On my part, I went about my chores with a robust stoicism, making sure not to let Neil ever spot me blinking away my tears. I wore more of purple, tried karaoke (and failed miserably), and even enrolled at the local gym. Nights were often spent before a crackling fire, hot chocolate in hand, shuffling through the pages of the album that sent a twinge through our hearts. If only, we could go hiking once in Mexico. Or gaze at the kaleidoscopic splendour of the Northern Lights. If only…the list seemed interminable.


Neil is gone three months now. I have disposed of all his hospital papers, his medical equipment, almost everything that carries memories of his gradual debilitation. Instead, I try and keep alive his positivity, his warmth, and above all, his deep love for life’s rainbow colours.

Spring is here. The dreary winter whites have given way to a green velvety carpet in the freshly mowed lawn. I stand admiring the first blooms of daisy, iris, and petunia in soothing shades of lavender, purple and pink.

I remember the hospital tagline and smile, looking heavenward.

Neil darling, our happy colours are back…my purple, your green. Together, we did and how! 

Monday, 12th February 2024

Blue Pencil

Traffic Yarns

By Pooja Singal

I live in a small scenic town nestled in the foothills of the majestic Shivalik range. It tends to be peaceful most of the time, except when some heavy vehicle breaks down in the middle of the old highway, suddenly turning it into a booming town with honking traffic meandering sluggishly through the curvy road.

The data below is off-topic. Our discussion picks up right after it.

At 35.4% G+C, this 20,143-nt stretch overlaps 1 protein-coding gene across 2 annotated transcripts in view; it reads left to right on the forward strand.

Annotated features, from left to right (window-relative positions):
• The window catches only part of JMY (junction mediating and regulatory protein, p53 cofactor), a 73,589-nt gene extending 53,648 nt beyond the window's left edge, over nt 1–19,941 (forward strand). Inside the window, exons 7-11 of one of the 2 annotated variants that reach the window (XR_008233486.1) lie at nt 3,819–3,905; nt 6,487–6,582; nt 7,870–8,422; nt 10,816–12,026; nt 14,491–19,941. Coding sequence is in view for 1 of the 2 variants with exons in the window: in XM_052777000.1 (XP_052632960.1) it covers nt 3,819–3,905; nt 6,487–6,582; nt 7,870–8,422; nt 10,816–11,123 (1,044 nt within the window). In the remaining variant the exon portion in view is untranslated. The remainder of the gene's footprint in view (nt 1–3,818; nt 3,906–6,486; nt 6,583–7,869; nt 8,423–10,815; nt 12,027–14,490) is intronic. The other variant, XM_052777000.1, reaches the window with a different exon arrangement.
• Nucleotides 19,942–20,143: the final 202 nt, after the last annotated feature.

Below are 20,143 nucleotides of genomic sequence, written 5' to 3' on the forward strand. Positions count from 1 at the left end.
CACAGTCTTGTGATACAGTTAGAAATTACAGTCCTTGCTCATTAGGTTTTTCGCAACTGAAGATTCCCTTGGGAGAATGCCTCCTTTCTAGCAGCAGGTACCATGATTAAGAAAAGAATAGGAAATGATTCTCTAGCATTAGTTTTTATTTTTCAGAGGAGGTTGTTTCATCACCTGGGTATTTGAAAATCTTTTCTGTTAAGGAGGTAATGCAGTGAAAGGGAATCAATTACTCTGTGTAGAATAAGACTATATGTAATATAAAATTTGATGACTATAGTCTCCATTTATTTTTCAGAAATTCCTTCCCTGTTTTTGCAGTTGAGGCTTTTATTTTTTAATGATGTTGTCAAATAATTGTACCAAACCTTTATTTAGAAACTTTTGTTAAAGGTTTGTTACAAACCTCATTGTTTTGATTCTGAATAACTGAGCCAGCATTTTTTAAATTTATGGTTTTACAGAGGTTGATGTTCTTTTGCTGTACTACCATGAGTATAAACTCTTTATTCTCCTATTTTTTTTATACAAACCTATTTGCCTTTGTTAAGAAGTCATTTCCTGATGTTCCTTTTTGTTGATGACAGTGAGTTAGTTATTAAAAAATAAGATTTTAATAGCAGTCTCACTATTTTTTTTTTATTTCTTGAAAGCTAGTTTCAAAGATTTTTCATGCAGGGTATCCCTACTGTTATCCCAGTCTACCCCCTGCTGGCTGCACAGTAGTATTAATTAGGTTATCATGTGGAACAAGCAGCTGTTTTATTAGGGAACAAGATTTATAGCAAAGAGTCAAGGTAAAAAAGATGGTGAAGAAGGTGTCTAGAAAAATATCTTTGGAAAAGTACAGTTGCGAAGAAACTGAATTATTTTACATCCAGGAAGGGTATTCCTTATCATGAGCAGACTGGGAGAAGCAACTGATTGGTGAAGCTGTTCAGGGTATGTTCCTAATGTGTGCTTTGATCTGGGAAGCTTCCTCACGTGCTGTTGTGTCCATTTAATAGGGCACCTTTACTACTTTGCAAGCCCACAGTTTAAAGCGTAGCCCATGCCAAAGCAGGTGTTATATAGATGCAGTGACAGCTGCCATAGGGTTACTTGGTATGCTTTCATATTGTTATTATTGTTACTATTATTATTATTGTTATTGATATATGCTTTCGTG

It was one such day in September this year, when I left home for college at 8:45 am, but the eight-minute drive to the college got extended to full forty minutes. It was boring and tiring to snail along the congested road, but that was the only choice I had. On my way, while crossing the small bridge, I realized that all these years, I’d felt it was a useless thing, until this monsoon, I witnessed it being intimidated by the heavily silted, yet roaring waters rushing underneath it. Two small huts stood fearlessly just some meters away, on the river bed. I’d never noticed them in the last 15 years, and wondered when they had come up. A woman was cooking rotis on a mud stove placed in the open. Two teenage girls were taking turns to swing with the long rope hanging from the tree, until the one in a dirty blue suit pushed the other one so hard that her feet brushed over the river water for a while. She must have screamed but the car insulated me from all those unwanted sounds and smells. It took some minutes to cross the bridge, only to brake again owing to the chaos caused by the passengers unboarding a local bus, which had reached its unofficially official halt. While some people were boarding, a woman at the end of the queue was cajoling her little daughter, perhaps two-years old, to walk on her own, to which the girl started thumping her mother’s breasts with both her hands, then suddenly stopped, and put her arms around her neck. The woman was on a phone-call, and as soon as the traffic started nudging, she disconnected the call, stood the girl on the ground, picked up her bag and dragging the girl by her hand, ran towards the bus, which, under the pressure of incessant honking of the impatient commuters, had made a move.  I don’t know how important her journey was, but she seemed to risk her very life to catch that bus. The traffic, lazily inching forward, was now actually taking a toll on my patience as well, making me contemplate taking the day off and just return home. But then, there was no way whatsoever to go back home. There was no chance to take a U-turn stuck amidst the chaotic, claustrophobic traffic jam. Even the music had ceased to give anymore happiness, and I took to looking around again. There were some small, dusty Daily Need Shops on the highway which catered to the adjoining residential area, which again I realized had never before caught my attention. I spotted two happy toddlers looking keenly at each other’s stuff, and then popping it into their pockets, and then suddenly something must have gone gravely wrong, as they started pushing each other, and both of them fell into the mud. The boy, who seemed to be a little older, got up first, and ran into the adjoining lane, and the girl, howling with her mouth wide open, followed. Throughout the day, my mind kept going back to the girl on the swing, trying to figure out her age and the amount of pleasure she had derived from the swinging. Then, to the little girl with two tight plaits, trying to figure out about the place she and her mother were traveling to. And then, to the toddlers, wondering if they had reconciled after the violent tussle. These traffic stories got imprinted on my mind, and though they were not some of the happy ones, still, they give me pleasure when reminisced, just like a perfect piece of art does, even when it is tragic. These sights did not only stand for what they were, but stood like a reminder of how inattentive I’ve been to what already existed… and they made me promise myself to be more in the present rather than being preoccupied with the past or the future.